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Property Tax Caps (Mostly) Hold in N.Y. School Budget Votes

When it came to getting their proposed budgets approved by voters, district school boards across New York State didn't quite bat a thousand, but batting .964 is pretty close.

What's notable about this year is that school boards had to contend with a property tax cap for the first time that limits total revenues a district can collect annually. As The New York Times points out, those caps varied by district, but averaged at 2.3 percent (the maximum allowable percentage a district could increase local property tax increases).

Budgets that went above those tax caps required the approval of 60 percent of voters, instead of the simple majority for budgets that stayed at or beneath the caps. (New York State school districts must be their budget proposals to the public for a vote on the third Tuesday in May of each year.)

Overall, 96.4 percent of proposed budgets from school boards were approved by voters, slightly higher than the 93 percent that were approved last year, according to information released by the New York State School Boards Association (since 1969, the average passage rate is 84 percent). For those 623 districts that did not go above their local property tax caps, the success rate was 99.2 percent. The school boards association said 48 districts chose to bust through their tax caps in the budgets they put to voters, but only 29 of them were approved by at least 60 percent and passed.

"The voting public has once again shown its strong support for education. Voters recognized that school leaders did everything they could to comply with the spirit and intent of the property tax levy cap," said the association's executive director, Timothy G. Kremer, in a statement accompanying those numbers. "They were responsive to their communities."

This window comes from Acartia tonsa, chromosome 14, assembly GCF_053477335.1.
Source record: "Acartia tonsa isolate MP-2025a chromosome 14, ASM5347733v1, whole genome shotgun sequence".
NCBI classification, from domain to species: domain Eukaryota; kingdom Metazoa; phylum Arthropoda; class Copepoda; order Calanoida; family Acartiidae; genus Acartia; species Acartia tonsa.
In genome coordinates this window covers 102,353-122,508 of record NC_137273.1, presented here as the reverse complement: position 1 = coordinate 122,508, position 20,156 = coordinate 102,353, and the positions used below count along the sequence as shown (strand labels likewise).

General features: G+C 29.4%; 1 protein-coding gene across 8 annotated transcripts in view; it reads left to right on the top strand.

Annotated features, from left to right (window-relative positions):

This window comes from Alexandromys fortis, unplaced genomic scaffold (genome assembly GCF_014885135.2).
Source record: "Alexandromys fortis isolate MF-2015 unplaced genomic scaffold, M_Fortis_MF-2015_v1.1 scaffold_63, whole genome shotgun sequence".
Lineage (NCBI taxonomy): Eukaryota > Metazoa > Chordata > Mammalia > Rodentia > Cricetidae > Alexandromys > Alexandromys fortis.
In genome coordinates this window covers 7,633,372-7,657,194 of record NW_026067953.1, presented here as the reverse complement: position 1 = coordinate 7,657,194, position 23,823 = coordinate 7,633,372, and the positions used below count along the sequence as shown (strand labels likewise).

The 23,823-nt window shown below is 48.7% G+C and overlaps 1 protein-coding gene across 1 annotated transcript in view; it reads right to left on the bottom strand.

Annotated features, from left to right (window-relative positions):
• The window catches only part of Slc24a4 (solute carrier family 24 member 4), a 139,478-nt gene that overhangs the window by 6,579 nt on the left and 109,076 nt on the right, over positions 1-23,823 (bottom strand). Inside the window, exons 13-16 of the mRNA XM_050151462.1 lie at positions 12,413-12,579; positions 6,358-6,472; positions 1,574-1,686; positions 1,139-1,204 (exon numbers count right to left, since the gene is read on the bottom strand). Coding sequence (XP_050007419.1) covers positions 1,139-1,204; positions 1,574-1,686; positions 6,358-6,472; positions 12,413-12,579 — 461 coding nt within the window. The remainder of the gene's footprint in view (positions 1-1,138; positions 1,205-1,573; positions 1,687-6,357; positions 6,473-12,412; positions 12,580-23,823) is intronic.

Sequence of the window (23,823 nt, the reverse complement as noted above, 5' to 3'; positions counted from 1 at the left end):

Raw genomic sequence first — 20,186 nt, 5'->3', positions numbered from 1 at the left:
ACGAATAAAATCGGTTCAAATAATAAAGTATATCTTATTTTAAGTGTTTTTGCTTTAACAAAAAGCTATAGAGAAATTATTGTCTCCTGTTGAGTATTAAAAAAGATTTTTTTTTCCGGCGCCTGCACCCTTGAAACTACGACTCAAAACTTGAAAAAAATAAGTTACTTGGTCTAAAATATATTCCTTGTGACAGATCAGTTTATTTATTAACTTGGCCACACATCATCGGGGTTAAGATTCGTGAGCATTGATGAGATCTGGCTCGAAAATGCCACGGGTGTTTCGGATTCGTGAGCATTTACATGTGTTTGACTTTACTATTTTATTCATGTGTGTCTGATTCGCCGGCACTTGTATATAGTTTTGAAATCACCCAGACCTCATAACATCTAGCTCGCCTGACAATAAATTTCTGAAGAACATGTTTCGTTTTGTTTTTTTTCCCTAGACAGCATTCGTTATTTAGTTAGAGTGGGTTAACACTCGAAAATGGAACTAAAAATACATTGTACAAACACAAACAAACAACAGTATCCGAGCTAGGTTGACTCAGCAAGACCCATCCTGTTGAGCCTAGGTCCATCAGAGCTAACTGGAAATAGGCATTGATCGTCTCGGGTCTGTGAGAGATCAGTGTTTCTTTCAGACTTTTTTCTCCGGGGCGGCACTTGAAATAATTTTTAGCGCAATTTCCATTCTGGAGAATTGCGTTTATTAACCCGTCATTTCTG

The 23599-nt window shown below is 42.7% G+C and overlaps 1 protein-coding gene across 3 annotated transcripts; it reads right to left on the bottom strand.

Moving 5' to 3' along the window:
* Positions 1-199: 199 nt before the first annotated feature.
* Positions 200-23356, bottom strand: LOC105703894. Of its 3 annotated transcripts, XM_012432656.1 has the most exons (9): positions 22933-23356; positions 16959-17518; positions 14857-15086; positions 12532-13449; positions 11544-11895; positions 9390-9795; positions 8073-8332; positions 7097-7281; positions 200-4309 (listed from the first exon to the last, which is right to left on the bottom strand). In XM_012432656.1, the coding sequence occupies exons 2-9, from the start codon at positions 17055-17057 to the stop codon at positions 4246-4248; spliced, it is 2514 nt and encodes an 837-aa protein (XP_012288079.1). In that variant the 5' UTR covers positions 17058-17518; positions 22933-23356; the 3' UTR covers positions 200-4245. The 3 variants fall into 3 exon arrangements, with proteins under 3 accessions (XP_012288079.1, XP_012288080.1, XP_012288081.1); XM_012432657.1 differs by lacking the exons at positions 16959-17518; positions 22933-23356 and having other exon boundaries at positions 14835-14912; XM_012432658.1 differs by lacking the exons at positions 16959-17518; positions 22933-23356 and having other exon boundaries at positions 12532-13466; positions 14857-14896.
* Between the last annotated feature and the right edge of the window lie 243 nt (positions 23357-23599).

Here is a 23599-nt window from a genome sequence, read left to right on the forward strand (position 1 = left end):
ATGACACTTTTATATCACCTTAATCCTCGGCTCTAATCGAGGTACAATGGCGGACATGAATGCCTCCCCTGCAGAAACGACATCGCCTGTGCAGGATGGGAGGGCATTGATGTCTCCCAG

Kremer took the time to add that abiding by the caps was not a pleasure cruise for districts: 99 percent of districts had to dip into reserve funds to make their budgets work.

The association also takes advantage of the attention to argue that the state's Triborough Amendment is a pain in the neck. This amendment to the state's Taylor Law (which governs public employee labor relations) prohibits public employers from altering any provisions in an expired collective bargaining agreement until a new agreement is reached.

The New York State Conference of Mayors and Municipal Officials (in its "Stop the Tax Shift" website) argues this can mean automatic pay increases "even when labor negotiations have reached an impasse." The school boards association brings it up to say that the amendment makes it hard for districts to get long-term "concessions" from unions. But New York State Unified Teachers, the state teachers' union, argues that the Triborough Amendment stops governments from slashing employee benefits while a new contract is being negotiated. Take your pick.

Neighboring New Jersey also has a 2-percent cap on property tax hikes. Tom Barrett, the Democratic gubernatorial primary winner, has argued against Wisconsin's property tax cap enacted under GOP Gov. Scott Walker. Walker, in turn, has pointed to the benefits of that cap.

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